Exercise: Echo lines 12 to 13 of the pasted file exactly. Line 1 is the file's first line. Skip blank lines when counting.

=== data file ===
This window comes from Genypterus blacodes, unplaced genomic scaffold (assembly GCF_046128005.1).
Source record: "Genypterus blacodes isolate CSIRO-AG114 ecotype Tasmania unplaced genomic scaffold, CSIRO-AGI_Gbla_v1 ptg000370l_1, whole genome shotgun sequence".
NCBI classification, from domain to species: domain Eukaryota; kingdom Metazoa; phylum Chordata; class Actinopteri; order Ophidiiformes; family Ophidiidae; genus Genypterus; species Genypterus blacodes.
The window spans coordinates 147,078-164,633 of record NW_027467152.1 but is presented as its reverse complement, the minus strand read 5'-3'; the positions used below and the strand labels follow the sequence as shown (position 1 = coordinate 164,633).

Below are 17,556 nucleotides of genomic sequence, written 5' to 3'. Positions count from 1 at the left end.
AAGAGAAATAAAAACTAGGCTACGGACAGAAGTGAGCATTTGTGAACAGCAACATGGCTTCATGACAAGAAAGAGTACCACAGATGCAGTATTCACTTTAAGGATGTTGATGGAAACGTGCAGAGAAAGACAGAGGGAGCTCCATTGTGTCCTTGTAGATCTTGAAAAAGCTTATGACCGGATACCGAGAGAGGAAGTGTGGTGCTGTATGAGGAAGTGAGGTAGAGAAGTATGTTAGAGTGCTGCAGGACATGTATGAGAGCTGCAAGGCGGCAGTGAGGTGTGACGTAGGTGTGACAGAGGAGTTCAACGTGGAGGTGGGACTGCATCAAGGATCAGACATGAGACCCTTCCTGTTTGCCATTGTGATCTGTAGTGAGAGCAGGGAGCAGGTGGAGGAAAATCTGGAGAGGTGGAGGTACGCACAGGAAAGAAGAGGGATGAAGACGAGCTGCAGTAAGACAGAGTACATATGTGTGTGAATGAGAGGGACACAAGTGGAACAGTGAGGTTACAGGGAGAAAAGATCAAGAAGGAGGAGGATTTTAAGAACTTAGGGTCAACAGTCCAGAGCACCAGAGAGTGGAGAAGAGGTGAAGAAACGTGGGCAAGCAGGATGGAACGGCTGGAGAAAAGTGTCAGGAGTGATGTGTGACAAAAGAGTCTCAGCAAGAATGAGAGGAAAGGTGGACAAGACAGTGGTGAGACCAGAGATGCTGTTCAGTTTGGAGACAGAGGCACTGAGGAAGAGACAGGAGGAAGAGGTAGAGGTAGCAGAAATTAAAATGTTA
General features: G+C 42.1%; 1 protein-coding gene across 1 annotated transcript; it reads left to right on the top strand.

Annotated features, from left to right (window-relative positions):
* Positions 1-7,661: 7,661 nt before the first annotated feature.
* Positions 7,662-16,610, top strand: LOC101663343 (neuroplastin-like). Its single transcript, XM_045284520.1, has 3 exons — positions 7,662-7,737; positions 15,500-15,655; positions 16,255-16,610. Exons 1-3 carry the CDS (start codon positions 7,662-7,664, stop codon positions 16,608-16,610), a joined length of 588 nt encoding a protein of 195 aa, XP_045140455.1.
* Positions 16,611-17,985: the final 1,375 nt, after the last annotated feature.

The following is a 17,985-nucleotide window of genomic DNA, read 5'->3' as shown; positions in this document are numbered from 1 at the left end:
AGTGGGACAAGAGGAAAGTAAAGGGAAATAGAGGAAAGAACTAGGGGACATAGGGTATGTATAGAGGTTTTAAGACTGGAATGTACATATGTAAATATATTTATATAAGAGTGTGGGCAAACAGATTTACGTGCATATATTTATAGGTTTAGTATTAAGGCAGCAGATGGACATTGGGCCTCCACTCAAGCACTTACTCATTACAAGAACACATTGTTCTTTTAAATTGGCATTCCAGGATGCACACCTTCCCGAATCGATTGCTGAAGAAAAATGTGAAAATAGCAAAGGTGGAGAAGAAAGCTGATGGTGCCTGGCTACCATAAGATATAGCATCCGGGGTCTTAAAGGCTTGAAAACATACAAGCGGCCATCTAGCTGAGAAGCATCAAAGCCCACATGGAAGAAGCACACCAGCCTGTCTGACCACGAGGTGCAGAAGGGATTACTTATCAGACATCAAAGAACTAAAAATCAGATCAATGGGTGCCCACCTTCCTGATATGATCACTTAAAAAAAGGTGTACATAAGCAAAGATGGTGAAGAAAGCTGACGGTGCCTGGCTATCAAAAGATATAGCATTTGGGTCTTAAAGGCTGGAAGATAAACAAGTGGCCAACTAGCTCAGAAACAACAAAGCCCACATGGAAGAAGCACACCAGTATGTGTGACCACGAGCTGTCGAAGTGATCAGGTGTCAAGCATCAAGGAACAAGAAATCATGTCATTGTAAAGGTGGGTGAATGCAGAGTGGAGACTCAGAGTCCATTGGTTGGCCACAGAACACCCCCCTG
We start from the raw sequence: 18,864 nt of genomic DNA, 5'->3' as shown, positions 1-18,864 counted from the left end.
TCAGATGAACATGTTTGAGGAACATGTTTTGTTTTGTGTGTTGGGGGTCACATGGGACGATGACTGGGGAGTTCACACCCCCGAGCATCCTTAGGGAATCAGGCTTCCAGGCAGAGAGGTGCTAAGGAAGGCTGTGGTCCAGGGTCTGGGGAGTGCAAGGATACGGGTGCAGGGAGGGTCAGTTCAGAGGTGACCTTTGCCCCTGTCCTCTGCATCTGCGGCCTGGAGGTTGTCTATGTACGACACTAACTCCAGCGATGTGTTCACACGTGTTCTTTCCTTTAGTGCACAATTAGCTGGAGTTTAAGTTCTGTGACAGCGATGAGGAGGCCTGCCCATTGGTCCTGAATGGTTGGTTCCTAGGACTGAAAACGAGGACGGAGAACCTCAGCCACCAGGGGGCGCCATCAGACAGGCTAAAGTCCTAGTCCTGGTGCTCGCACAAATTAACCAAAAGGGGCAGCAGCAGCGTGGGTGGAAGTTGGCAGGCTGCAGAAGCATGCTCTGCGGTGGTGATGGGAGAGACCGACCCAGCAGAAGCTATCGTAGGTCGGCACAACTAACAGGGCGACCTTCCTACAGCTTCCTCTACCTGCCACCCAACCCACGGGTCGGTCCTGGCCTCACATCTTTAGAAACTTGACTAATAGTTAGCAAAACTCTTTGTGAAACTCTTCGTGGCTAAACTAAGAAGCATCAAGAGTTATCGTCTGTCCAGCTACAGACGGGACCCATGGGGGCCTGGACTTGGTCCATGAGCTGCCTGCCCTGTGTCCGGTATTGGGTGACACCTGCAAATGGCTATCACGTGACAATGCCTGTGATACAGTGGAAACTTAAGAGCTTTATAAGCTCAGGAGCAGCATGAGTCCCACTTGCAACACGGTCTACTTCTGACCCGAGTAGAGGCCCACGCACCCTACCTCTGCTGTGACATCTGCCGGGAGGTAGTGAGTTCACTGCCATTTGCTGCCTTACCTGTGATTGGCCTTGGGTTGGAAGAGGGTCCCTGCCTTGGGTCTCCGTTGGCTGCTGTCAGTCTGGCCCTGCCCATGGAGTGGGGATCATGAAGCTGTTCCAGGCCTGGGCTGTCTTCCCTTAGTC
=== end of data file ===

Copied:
The following is a 17,985-nucleotide window of genomic DNA, read 5'->3' as shown; positions in this document are numbered from 1 at the left end:
AGTGGGACAAGAGGAAAGTAAAGGGAAATAGAGGAAAGAACTAGGGGACATAGGGTATGTATAGAGGTTTTAAGACTGGAATGTACATATGTAAATATATTTATATAAGAGTGTGGGCAAACAGATTTACGTGCATATATTTATAGGTTTAGTATTAAGGCAGCAGATGGACATTGGGCCTCCACTCAAGCACTTACTCATTACAAGAACACATTGTTCTTTTAAATTGGCATTCCAGGATGCACACCTTCCCGAATCGATTGCTGAAGAAAAATGTGAAAATAGCAAAGGTGGAGAAGAAAGCTGATGGTGCCTGGCTACCATAAGATATAGCATCCGGGGTCTTAAAGGCTTGAAAACATACAAGCGGCCATCTAGCTGAGAAGCATCAAAGCCCACATGGAAGAAGCACACCAGCCTGTCTGACCACGAGGTGCAGAAGGGATTACTTATCAGACATCAAAGAACTAAAAATCAGATCAATGGGTGCCCACCTTCCTGATATGATCACTTAAAAAAAGGTGTACATAAGCAAAGATGGTGAAGAAAGCTGACGGTGCCTGGCTATCAAAAGATATAGCATTTGGGTCTTAAAGGCTGGAAGATAAACAAGTGGCCAACTAGCTCAGAAACAACAAAGCCCACATGGAAGAAGCACACCAGTATGTGTGACCACGAGCTGTCGAAGTGATCAGGTGTCAAGCATCAAGGAACAAGAAATCATGTCATTGTAAAGGTGGGTGAATGCAGAGTGGAGACTCAGAGTCCATTGGTTGGCCACAGAACACCCCCCTG